Myth or fact: Is it actually bad to swim after eating?
You were often told as a child not to go swimming for at least 30 minutes after eating. You would get a stomach ache and your fun day at the swimming pool would be ruined. One rumor suggests that you will even drown if you don’t wait long enough for jumping back into the swimming pool. However, are these rumors actually true? Is it bad to swim after you eat? Scientists finally have an answer, and it might be different than what you’ve always believed.
Where Did The Story Start?
It was once believed that if you went swimming after eating, the pylorus—the gate between the stomach and intestines—would cramp up, swell, and prevent swimmers from staying afloat. You would eventually drown. Because of this, parents began telling their children not to go swimming after they ate. They also told them they’ll get a stomach cramp.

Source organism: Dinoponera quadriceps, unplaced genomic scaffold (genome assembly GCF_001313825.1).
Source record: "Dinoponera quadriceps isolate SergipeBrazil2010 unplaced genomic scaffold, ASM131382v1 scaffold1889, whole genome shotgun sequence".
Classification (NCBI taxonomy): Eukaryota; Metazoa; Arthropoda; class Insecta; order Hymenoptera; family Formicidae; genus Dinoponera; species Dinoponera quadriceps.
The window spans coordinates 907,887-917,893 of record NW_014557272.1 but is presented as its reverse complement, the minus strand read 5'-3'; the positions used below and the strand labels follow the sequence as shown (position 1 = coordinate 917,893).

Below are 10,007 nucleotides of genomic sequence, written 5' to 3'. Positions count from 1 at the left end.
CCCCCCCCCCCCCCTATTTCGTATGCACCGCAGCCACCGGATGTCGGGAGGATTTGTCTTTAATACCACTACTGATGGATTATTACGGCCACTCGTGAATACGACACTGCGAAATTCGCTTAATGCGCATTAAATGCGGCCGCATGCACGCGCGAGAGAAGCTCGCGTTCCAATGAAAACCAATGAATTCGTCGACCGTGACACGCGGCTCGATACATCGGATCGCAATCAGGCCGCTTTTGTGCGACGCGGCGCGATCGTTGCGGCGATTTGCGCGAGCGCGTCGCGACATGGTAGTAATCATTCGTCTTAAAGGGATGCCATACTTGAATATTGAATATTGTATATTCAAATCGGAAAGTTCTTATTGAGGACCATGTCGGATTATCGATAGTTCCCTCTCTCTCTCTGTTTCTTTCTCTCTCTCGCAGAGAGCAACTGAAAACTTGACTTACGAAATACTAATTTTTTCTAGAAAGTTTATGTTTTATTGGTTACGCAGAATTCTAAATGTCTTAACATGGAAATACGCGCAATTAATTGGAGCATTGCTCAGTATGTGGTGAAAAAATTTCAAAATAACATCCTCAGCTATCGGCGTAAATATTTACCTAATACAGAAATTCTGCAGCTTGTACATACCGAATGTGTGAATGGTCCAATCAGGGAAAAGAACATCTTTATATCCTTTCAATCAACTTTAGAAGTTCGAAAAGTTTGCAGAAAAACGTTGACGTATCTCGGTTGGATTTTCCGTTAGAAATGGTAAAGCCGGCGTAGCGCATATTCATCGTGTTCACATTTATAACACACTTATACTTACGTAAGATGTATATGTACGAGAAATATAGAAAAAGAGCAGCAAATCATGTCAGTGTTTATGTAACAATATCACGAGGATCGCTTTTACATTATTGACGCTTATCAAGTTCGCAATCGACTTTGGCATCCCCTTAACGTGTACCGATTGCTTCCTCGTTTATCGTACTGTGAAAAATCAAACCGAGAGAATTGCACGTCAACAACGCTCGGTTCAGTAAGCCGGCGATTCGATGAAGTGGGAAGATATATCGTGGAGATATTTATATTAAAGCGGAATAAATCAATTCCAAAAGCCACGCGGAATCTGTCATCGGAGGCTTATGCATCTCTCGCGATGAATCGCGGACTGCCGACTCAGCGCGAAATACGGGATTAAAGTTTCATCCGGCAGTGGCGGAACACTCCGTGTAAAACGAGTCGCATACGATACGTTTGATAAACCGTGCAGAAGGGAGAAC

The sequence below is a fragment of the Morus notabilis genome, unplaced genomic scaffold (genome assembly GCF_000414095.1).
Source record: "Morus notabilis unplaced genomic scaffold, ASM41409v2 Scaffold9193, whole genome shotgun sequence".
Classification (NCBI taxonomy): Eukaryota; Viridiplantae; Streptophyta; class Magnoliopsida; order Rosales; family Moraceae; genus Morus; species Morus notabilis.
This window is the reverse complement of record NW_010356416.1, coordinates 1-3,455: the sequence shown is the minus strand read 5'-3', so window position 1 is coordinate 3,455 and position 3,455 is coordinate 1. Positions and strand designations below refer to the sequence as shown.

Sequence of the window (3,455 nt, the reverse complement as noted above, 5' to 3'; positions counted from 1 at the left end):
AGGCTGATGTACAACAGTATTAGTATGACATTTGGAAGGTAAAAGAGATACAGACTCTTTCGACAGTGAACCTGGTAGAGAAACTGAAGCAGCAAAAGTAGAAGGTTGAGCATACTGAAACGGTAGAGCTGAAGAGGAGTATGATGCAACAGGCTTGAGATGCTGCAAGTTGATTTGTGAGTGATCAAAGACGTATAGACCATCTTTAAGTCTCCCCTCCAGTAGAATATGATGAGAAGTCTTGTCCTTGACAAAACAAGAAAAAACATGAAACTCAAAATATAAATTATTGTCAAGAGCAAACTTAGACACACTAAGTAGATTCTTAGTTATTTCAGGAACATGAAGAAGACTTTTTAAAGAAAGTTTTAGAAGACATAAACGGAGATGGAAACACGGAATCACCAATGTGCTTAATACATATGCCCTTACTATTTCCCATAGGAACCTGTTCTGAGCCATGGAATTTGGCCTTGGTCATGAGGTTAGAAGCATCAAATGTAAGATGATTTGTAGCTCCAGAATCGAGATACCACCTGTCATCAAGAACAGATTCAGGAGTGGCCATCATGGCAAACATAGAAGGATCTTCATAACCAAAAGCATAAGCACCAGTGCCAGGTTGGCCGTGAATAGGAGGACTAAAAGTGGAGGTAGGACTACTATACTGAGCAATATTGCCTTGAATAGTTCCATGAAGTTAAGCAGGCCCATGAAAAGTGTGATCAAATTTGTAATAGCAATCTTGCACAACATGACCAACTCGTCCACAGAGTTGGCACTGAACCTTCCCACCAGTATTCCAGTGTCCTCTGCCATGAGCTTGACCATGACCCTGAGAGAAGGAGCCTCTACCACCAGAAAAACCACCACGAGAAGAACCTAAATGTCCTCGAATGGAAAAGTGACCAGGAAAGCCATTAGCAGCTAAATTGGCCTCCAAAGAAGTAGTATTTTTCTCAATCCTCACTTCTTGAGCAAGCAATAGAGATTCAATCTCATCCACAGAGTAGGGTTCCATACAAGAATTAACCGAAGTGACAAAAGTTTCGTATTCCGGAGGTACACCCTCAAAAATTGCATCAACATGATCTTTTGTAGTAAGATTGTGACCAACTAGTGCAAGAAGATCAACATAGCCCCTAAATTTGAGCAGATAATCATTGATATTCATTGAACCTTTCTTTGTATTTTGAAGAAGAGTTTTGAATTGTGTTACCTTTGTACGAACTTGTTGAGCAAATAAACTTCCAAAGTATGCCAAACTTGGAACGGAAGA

But is any of this true?
It’s Not Likely
It takes about four hours for your stomach to digest food. During this process, both oxygen and energy are devoted to digesting the food, taking the attention away from other bodily functions. It’s not likely you will develop a stomach cramp, regardless of when you last ate.
And don’t worry. Even if you do happen to get a stomach ache, you’re not going to drown. The old wives’ tale suggests that the digestive process increases blood flow to the stomach and away from the muscles while you swim—increasing the likelihood of drowning. This isn’t true. You won’t drown.
Use Common Sense
The American Red Cross recommends people to use common sense when it comes to swimming after eating. If you still feel “full” after eating, wait just a while longer before hopping back in the pool.
The same with regular exercise, engaging in strenuous activity after eating can result in small cramps, nausea, and more. But for the most part, you don’t have to wait 30 minutes before swimming. Use your own judgment and you’ll be just fine.